Molecular epidemiology of live, attenuated varicella virus vaccine in children with leukemia and in normal adults

J Infect Dis. 1987 Apr;155(4):633-40. doi: 10.1093/infdis/155.4.633.

Abstract

Restriction endonuclease analysis of varicella-zoster virus (VZV) DNA has been used in unraveling the complex epidemiology of VZV infections in individuals immunized with a live, attenuated varicella virus vaccine. Early rashes appearing within the first six weeks after vaccination are invariably due to vaccine virus. True breakthrough infections with wild-type VZV also occur in vaccinees. Five cases of zoster have been seen in leukemic children vaccinated while in remission. One case appeared 22 months after vaccination in the same general area as the inoculation. The virus isolated was vaccine derived. A second case of zoster appeared in a dermatome unrelated to the sites of vaccination approximately 19 months after apparently natural varicella. This virus was wild type. Vaccine virus can therefore establish latency and can later reactivate as herpes zoster.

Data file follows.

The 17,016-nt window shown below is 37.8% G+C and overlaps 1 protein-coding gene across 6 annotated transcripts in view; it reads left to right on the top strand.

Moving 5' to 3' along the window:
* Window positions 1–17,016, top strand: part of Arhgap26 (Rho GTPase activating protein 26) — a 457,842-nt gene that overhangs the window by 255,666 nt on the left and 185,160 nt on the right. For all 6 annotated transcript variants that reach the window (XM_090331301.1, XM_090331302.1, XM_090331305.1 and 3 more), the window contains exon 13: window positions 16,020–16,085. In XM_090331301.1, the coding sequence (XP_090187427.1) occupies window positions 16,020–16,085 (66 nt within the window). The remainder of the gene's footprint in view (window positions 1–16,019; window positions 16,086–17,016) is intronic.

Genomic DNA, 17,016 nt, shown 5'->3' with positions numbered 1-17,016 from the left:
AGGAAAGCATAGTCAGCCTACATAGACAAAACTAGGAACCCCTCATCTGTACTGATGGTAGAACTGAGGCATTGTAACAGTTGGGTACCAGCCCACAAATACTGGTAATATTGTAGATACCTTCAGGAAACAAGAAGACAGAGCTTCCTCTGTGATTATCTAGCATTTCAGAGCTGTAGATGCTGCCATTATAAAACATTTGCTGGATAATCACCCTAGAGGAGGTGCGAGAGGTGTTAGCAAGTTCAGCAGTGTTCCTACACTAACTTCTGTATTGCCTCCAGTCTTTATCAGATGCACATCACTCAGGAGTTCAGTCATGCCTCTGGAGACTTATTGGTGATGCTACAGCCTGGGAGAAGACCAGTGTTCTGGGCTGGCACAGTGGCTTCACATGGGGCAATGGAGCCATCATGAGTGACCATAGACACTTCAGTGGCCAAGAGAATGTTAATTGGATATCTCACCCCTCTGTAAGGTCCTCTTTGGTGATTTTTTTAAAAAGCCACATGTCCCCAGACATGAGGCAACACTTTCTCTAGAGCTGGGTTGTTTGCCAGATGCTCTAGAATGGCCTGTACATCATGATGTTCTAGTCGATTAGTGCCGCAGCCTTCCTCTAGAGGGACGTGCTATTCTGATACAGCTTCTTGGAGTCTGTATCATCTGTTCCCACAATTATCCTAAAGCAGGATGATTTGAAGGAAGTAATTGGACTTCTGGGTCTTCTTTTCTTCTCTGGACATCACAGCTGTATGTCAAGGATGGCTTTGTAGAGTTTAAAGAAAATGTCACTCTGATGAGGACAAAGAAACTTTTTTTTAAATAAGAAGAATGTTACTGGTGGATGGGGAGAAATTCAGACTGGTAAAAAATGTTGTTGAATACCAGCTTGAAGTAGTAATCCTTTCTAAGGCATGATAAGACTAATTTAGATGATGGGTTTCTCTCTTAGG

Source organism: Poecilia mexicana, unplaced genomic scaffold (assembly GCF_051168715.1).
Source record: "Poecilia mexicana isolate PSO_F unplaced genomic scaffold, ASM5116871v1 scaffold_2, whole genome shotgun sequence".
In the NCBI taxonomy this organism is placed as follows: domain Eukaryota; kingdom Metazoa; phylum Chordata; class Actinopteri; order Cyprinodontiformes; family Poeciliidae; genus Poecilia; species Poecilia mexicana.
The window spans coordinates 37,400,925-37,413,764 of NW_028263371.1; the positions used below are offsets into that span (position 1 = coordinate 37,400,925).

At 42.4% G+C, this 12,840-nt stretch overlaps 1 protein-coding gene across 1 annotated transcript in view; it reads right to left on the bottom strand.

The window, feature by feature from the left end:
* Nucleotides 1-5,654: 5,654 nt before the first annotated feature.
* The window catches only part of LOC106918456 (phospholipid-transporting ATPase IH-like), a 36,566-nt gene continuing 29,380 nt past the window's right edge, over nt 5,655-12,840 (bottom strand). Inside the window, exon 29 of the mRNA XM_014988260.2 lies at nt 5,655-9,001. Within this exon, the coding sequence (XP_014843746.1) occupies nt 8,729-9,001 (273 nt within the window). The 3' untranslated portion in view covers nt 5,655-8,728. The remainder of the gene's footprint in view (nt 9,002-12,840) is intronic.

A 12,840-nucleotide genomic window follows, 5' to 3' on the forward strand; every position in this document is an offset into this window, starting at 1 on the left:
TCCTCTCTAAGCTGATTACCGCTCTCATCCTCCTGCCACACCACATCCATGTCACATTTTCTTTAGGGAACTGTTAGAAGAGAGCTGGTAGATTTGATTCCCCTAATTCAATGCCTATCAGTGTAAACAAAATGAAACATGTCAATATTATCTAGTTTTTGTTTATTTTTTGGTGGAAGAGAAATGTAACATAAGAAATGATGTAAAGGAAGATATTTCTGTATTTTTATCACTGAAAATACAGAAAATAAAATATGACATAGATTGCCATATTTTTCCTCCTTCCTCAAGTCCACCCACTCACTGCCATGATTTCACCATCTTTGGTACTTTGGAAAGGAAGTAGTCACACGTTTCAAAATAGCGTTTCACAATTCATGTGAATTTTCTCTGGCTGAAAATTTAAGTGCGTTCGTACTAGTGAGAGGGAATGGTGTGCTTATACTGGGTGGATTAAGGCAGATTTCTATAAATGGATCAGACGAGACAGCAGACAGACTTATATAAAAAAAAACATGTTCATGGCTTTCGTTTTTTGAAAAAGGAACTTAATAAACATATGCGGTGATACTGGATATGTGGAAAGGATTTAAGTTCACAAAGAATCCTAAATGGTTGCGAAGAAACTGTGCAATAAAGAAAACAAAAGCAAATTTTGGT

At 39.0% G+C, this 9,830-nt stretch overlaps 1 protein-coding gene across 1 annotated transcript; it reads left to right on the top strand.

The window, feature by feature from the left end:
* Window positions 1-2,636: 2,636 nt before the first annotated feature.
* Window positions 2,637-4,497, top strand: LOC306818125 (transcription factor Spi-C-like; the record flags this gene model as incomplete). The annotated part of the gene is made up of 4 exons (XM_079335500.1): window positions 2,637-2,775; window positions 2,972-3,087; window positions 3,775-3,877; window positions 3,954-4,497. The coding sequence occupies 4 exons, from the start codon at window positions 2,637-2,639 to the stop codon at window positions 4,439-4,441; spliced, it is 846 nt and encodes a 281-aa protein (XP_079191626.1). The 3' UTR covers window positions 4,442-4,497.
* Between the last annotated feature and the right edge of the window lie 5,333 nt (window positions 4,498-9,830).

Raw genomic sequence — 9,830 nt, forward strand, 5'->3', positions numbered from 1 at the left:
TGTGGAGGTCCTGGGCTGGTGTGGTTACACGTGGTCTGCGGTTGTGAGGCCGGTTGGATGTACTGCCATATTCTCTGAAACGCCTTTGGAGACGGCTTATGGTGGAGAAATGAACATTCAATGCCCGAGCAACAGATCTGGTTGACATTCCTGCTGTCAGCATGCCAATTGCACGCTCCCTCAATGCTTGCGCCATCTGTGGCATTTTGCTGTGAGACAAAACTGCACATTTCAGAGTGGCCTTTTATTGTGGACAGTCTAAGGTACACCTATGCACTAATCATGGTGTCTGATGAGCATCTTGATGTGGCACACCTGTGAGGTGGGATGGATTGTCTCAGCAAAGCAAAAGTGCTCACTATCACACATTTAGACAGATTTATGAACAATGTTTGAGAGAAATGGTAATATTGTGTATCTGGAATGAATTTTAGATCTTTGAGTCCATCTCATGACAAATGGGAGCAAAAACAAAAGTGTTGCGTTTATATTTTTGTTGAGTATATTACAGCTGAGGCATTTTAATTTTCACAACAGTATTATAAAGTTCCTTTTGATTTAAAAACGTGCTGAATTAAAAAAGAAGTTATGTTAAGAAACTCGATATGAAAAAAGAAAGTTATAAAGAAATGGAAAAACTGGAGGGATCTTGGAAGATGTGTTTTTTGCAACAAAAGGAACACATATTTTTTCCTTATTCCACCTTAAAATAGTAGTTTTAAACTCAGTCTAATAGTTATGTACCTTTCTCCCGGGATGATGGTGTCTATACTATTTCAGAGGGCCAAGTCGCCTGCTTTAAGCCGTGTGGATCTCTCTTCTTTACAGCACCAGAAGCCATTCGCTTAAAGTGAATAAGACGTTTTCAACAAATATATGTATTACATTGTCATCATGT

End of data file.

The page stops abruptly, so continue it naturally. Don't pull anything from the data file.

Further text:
Publication types

  • Research Support, U.S. Gov't, Non-P.H.S.
  • Research Support, U.S. Gov't, P.H.S.

MeSH terms

  • Adult
  • Chickenpox / etiology
  • Chickenpox / prevention & control*
  • Chickenpox Vaccine
  • Child
  • Child, Preschool
  • DNA Restriction Enzymes
  • DNA, Viral / analysis
  • Female
  • Herpes Zoster / etiology
  • Herpesvirus 3, Human / analysis
  • Herpesvirus 3, Human / immunology*
  • Humans
  • Leukemia, Lymphoid / complications*
  • Male
  • Time Factors
  • Vaccination
  • Vaccines, Attenuated
  • Viral Vaccines* / adverse effects

Substances

  • Chickenpox Vaccine
  • DNA, Viral
  • Vaccines, Attenuated
  • Viral Vaccines
  • DNA Restriction Enzymes